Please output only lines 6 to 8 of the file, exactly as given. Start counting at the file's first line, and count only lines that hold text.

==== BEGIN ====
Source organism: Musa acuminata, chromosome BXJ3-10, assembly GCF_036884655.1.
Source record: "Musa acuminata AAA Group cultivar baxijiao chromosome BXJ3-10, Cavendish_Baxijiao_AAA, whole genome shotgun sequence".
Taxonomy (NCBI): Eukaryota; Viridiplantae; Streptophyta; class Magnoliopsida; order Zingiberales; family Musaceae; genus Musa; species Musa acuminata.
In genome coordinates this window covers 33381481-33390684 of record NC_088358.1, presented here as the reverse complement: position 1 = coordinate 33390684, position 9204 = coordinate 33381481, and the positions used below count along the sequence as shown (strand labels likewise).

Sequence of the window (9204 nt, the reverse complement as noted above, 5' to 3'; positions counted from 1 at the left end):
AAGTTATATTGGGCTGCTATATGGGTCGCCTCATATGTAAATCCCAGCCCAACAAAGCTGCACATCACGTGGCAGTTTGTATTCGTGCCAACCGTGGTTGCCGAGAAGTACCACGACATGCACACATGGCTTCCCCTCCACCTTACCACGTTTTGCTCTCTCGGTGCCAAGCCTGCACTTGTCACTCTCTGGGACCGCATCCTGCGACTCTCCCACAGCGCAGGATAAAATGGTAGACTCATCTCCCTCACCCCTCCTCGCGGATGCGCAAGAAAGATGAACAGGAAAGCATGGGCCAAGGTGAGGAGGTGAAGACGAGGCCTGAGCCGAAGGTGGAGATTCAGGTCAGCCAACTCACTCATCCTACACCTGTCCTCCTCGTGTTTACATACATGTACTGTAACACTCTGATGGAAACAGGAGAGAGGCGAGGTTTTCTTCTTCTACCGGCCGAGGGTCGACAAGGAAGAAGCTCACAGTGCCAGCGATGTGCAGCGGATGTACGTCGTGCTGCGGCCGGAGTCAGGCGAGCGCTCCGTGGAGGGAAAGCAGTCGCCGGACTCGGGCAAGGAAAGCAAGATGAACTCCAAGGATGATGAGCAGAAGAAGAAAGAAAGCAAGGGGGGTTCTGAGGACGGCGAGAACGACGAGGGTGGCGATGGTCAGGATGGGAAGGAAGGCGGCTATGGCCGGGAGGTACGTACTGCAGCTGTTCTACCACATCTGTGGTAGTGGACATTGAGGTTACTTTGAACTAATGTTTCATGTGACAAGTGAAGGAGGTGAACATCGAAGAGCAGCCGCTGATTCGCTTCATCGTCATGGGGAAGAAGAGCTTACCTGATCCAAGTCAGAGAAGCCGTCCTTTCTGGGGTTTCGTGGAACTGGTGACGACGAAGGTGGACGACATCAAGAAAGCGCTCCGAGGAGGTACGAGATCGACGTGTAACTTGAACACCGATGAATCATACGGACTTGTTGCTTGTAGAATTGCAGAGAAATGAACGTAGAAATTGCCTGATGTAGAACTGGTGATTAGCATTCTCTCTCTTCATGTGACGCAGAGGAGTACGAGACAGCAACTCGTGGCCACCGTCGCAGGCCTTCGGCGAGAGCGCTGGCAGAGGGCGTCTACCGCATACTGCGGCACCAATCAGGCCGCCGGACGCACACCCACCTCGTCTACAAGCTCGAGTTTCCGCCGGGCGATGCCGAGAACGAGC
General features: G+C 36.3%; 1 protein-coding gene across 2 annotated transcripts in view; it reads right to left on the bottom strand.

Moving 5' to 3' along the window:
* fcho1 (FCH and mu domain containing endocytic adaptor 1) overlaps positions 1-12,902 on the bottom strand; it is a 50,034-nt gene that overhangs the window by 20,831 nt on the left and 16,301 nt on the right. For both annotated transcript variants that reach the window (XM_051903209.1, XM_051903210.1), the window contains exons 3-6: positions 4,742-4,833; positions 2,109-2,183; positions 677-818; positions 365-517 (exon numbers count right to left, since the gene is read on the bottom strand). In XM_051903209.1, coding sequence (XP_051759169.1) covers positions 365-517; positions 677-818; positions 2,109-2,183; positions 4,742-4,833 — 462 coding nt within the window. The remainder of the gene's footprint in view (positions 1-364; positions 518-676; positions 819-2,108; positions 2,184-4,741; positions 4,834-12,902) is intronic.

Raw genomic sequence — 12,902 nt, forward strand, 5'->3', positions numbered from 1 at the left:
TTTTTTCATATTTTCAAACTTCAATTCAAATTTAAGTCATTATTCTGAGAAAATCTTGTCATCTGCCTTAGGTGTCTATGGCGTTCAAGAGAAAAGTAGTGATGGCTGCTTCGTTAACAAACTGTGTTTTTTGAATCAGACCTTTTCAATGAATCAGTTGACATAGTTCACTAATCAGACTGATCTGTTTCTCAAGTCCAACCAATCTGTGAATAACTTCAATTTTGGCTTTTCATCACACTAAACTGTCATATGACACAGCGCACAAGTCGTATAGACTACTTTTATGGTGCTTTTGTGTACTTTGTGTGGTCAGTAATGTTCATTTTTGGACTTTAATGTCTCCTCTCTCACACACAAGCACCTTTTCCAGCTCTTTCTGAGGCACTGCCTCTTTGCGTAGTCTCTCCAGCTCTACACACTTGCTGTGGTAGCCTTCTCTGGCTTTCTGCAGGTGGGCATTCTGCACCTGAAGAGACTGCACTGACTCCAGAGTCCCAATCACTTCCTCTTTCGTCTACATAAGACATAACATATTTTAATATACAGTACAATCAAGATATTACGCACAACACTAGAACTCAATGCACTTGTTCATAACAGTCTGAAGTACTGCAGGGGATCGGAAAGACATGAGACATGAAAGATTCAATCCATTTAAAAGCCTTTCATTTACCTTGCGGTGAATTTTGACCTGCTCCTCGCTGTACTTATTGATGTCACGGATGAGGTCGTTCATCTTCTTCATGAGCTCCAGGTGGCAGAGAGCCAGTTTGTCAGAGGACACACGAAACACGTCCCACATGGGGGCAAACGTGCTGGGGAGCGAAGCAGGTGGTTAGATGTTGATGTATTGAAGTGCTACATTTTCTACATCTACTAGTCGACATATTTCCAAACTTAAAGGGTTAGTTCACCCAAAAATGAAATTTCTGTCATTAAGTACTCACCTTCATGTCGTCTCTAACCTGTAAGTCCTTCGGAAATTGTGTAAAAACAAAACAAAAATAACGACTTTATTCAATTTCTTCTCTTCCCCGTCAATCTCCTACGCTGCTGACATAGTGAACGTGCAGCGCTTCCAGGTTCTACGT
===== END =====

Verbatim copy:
AAGTTATATTGGGCTGCTATATGGGTCGCCTCATATGTAAATCCCAGCCCAACAAAGCTGCACATCACGTGGCAGTTTGTATTCGTGCCAACCGTGGTTGCCGAGAAGTACCACGACATGCACACATGGCTTCCCCTCCACCTTACCACGTTTTGCTCTCTCGGTGCCAAGCCTGCACTTGTCACTCTCTGGGACCGCATCCTGCGACTCTCCCACAGCGCAGGATAAAATGGTAGACTCATCTCCCTCACCCCTCCTCGCGGATGCGCAAGAAAGATGAACAGGAAAGCATGGGCCAAGGTGAGGAGGTGAAGACGAGGCCTGAGCCGAAGGTGGAGATTCAGGTCAGCCAACTCACTCATCCTACACCTGTCCTCCTCGTGTTTACATACATGTACTGTAACACTCTGATGGAAACAGGAGAGAGGCGAGGTTTTCTTCTTCTACCGGCCGAGGGTCGACAAGGAAGAAGCTCACAGTGCCAGCGATGTGCAGCGGATGTACGTCGTGCTGCGGCCGGAGTCAGGCGAGCGCTCCGTGGAGGGAAAGCAGTCGCCGGACTCGGGCAAGGAAAGCAAGATGAACTCCAAGGATGATGAGCAGAAGAAGAAAGAAAGCAAGGGGGGTTCTGAGGACGGCGAGAACGACGAGGGTGGCGATGGTCAGGATGGGAAGGAAGGCGGCTATGGCCGGGAGGTACGTACTGCAGCTGTTCTACCACATCTGTGGTAGTGGACATTGAGGTTACTTTGAACTAATGTTTCATGTGACAAGTGAAGGAGGTGAACATCGAAGAGCAGCCGCTGATTCGCTTCATCGTCATGGGGAAGAAGAGCTTACCTGATCCAAGTCAGAGAAGCCGTCCTTTCTGGGGTTTCGTGGAACTGGTGACGACGAAGGTGGACGACATCAAGAAAGCGCTCCGAGGAGGTACGAGATCGACGTGTAACTTGAACACCGATGAATCATACGGACTTGTTGCTTGTAGAATTGCAGAGAAATGAACGTAGAAATTGCCTGATGTAGAACTGGTGATTAGCATTCTCTCTCTTCATGTGACGCAGAGGAGTACGAGACAGCAACTCGTGGCCACCGTCGCAGGCCTTCGGCGAGAGCGCTGGCAGAGGGCGTCTACCGCATACTGCGGCACCAATCAGGCCGCCGGACGCACACCCACCTCGTCTACAAGCTCGAGTTTCCGCCGGGCGATGCCGAGAACGAGC
General features: G+C 36.3%; 1 protein-coding gene across 2 annotated transcripts in view; it reads right to left on the bottom strand.

Moving 5' to 3' along the window: